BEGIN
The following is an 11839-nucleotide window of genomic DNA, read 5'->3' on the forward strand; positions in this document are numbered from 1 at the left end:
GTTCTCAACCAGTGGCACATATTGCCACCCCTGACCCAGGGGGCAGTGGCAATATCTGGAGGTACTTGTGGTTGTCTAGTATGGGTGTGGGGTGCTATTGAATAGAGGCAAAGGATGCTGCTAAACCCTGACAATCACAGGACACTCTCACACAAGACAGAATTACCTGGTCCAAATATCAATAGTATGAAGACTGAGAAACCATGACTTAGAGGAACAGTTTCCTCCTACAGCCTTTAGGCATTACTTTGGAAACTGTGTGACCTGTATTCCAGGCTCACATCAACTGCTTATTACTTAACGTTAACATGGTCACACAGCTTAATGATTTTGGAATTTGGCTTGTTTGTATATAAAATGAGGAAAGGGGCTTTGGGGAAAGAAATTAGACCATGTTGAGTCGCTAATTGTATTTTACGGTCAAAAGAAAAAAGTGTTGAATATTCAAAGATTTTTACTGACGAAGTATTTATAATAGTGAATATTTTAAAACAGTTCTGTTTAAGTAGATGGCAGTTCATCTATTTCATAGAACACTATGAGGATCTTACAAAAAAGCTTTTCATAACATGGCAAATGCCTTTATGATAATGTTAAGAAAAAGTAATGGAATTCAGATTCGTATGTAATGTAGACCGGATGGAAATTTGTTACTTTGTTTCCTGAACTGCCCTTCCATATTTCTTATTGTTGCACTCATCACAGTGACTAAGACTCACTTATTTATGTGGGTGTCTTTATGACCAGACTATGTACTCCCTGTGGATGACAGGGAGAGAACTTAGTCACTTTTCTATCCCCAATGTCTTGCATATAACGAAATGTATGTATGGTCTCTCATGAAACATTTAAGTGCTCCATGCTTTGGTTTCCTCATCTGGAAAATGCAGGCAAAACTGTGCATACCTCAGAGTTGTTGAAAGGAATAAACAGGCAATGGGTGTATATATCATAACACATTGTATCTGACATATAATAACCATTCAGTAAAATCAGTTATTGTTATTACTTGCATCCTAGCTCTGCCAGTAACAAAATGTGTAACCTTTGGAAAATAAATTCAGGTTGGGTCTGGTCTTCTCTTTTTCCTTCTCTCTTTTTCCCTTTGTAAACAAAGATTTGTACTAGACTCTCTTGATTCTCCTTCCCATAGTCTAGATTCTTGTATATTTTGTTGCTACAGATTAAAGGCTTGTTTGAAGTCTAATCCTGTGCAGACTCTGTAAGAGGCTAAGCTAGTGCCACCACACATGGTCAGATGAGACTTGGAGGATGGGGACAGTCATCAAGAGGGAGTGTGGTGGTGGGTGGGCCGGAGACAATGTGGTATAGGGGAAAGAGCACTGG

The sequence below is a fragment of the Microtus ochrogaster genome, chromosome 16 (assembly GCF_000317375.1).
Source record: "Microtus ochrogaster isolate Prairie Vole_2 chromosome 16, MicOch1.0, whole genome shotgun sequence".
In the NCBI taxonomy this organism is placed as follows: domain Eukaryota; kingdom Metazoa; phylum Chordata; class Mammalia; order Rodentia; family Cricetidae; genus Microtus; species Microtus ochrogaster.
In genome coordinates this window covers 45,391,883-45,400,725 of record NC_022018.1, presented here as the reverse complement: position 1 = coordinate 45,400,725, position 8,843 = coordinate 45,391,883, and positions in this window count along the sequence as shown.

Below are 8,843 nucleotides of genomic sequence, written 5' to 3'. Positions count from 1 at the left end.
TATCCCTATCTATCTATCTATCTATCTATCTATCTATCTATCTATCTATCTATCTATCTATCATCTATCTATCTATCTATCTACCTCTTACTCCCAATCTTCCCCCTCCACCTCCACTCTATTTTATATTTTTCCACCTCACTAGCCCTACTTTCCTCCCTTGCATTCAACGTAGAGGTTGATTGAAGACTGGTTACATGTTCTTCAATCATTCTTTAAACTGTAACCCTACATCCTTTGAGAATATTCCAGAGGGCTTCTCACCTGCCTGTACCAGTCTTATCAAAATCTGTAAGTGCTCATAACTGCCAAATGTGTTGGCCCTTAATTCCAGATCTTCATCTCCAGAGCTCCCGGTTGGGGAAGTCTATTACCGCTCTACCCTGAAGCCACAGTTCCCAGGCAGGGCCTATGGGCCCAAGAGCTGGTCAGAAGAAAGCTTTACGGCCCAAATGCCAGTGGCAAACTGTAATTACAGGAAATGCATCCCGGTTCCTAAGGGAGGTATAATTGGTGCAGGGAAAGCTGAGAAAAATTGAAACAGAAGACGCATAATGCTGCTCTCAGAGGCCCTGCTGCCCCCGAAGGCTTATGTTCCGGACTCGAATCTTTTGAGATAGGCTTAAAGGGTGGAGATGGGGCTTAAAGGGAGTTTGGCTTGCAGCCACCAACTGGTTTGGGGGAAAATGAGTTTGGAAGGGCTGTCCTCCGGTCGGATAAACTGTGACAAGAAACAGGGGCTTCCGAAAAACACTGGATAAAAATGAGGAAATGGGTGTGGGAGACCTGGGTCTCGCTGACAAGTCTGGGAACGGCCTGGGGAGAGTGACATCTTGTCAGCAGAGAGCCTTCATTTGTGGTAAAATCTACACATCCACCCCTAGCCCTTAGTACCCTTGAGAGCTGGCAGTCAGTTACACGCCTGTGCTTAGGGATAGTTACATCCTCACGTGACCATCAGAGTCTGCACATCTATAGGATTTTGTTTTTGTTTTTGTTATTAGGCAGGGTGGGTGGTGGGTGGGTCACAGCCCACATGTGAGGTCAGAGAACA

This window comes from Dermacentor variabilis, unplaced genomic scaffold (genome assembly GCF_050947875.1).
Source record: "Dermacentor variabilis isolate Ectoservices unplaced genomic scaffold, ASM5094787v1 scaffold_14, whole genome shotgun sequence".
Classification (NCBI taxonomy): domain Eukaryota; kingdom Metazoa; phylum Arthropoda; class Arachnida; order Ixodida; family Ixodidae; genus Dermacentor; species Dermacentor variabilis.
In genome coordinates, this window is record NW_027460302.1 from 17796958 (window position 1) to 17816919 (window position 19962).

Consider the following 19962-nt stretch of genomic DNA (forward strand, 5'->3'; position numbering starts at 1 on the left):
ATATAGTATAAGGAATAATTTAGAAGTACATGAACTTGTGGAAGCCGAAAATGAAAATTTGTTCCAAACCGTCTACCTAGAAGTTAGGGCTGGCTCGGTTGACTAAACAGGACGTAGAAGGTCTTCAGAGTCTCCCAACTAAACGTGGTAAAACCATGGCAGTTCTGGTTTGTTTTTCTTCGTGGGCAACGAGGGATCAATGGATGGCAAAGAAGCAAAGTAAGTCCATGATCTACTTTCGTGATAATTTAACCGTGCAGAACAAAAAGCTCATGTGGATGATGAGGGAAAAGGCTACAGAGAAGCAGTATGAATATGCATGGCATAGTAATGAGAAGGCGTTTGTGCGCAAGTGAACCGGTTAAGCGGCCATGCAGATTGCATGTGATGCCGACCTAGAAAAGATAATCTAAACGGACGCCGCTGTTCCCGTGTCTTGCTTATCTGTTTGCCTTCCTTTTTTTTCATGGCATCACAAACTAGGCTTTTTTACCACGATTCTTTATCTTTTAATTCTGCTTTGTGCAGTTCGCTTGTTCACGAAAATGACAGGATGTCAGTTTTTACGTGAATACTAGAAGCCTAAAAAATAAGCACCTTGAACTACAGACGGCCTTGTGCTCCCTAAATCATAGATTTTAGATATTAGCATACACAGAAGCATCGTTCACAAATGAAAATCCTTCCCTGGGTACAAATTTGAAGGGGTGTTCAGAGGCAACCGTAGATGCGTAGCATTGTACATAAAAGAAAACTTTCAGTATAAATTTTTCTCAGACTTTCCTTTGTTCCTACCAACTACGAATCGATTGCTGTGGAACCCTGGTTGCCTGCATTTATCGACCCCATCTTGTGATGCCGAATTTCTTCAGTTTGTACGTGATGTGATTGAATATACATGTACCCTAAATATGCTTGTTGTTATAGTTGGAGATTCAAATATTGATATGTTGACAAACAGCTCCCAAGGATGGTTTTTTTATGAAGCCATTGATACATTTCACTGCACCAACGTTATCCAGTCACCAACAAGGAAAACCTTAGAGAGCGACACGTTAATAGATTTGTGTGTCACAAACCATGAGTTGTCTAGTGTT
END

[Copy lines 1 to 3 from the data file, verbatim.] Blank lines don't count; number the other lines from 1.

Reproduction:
The following is an 11839-nucleotide window of genomic DNA, read 5'->3' on the forward strand; positions in this document are numbered from 1 at the left end:
GTTCTCAACCAGTGGCACATATTGCCACCCCTGACCCAGGGGGCAGTGGCAATATCTGGAGGTACTTGTGGTTGTCTAGTATGGGTGTGGGGTGCTATTGAATAGAGGCAAAGGATGCTGCTAAACCCTGACAATCACAGGACACTCTCACACAAGACAGAATTACCTGGTCCAAATATCAATAGTATGAAGACTGAGAAACCATGACTTAGAGGAACAGTTTCCTCCTACAGCCTTTAGGCATTACTTTGGAAACTGTGTGACCTGTATTCCAGGCTCACATCAACTGCTTATTACTTAACGTTAACATGGTCACACAGCTTAATGATTTTGGAATTTGGCTTGTTTGTATATAAAATGAGGAAAGGGGCTTTGGGGAAAGAAATTAGACCATGTTGAGTCGCTAATTGTATTTTACGGTCAAAAGAAAAAAGTGTTGAATATTCAAAGATTTTTACTGACGAAGTATTTATAATAGTGAATATTTTAAAACAGTTCTGTTTAAGTAGATGGCAGTTCATCTATTTCATAGAACACTATGAGGATCTTACAAAAAAGCTTTTCATAACATGGCAAATGCCTTTATGATAATGTTAAGAAAAAGTAATGGAATTCAGATTCGTATGTAATGTAGACCGGATGGAAATTTGTTACTTTGTTTCCTGAACTGCCCTTCCATATTTCTTATTGTTGCACTCATCACAGTGACTAAGACTCACTTATTTATGTGGGTGTCTTTATGACCAGACTATGTACTCCCTGTGGATGACAGGGAGAGAACTTAGTCACTTTTCTATCCCCAATGTCTTGCATATAACGAAATGTATGTATGGTCTCTCATGAAACATTTAAGTGCTCCATGCTTTGGTTTCCTCATCTGGAAAATGCAGGCAAAACTGTGCATACCTCAGAGTTGTTGAAAGGAATAAACAGGCAATGGGTGTATATATCATAACACATTGTATCTGACATATAATAACCATTCAGTAAAATCAGTTATTGTTATTACTTGCATCCTAGCTCTGCCAGTAACAAAATGTGTAACCTTTGGAAAATAAATTCAGGTTGGGTCTGGTCTTCTCTTTTTCCTTCTCTCTTTTTCCCTTTGTAAACAAAGATTTGTACTAGACTCTCTTGATTCTCCTTCCCATAGTCTAGATTCTTGTATATTTTGTTGCTACAGATTAAAGGCTTGTTTGAAGTCTAATCCTGTGCAGACTCTGTAAGAGGCTAAGCTAGTGCCACCACACATGGTCAGATGAGACTTGGAGGATGGGGACAGTCATCAAGAGGGAGTGTGGTGGTGGGTGGGCCGGAGACAATGTGGTATAGGGGAAAGAGCACTGG

The sequence below is a fragment of the Microtus ochrogaster genome, chromosome 16 (assembly GCF_000317375.1).